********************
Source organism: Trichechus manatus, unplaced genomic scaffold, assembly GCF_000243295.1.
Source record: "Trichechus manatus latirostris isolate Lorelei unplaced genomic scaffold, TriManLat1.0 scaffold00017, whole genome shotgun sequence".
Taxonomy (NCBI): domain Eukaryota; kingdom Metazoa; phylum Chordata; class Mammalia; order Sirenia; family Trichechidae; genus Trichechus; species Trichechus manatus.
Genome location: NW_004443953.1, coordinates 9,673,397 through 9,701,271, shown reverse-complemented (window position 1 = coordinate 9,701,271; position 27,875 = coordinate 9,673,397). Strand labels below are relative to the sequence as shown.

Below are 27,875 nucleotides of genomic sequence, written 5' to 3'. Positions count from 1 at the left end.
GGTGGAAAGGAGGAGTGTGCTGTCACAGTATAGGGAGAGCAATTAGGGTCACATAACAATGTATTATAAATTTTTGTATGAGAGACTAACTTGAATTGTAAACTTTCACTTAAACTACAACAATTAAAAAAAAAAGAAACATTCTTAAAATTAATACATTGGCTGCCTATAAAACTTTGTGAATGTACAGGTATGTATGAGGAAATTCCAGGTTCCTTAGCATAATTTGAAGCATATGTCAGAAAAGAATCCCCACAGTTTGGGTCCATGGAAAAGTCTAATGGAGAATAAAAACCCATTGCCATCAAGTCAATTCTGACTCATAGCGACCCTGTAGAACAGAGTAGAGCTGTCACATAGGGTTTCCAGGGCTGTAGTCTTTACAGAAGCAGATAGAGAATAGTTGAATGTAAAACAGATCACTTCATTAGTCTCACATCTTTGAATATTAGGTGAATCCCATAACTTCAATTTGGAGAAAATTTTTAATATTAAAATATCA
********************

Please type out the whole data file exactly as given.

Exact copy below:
Source organism: Trichechus manatus, unplaced genomic scaffold, assembly GCF_000243295.1.
Source record: "Trichechus manatus latirostris isolate Lorelei unplaced genomic scaffold, TriManLat1.0 scaffold00017, whole genome shotgun sequence".
Taxonomy (NCBI): domain Eukaryota; kingdom Metazoa; phylum Chordata; class Mammalia; order Sirenia; family Trichechidae; genus Trichechus; species Trichechus manatus.
Genome location: NW_004443953.1, coordinates 9,673,397 through 9,701,271, shown reverse-complemented (window position 1 = coordinate 9,701,271; position 27,875 = coordinate 9,673,397). Strand labels below are relative to the sequence as shown.

Below are 27,875 nucleotides of genomic sequence, written 5' to 3'. Positions count from 1 at the left end.
GGTGGAAAGGAGGAGTGTGCTGTCACAGTATAGGGAGAGCAATTAGGGTCACATAACAATGTATTATAAATTTTTGTATGAGAGACTAACTTGAATTGTAAACTTTCACTTAAACTACAACAATTAAAAAAAAAAGAAACATTCTTAAAATTAATACATTGGCTGCCTATAAAACTTTGTGAATGTACAGGTATGTATGAGGAAATTCCAGGTTCCTTAGCATAATTTGAAGCATATGTCAGAAAAGAATCCCCACAGTTTGGGTCCATGGAAAAGTCTAATGGAGAATAAAAACCCATTGCCATCAAGTCAATTCTGACTCATAGCGACCCTGTAGAACAGAGTAGAGCTGTCACATAGGGTTTCCAGGGCTGTAGTCTTTACAGAAGCAGATAGAGAATAGTTGAATGTAAAACAGATCACTTCATTAGTCTCACATCTTTGAATATTAGGTGAATCCCATAACTTCAATTTGGAGAAAATTTTTAATATTAAAATATCA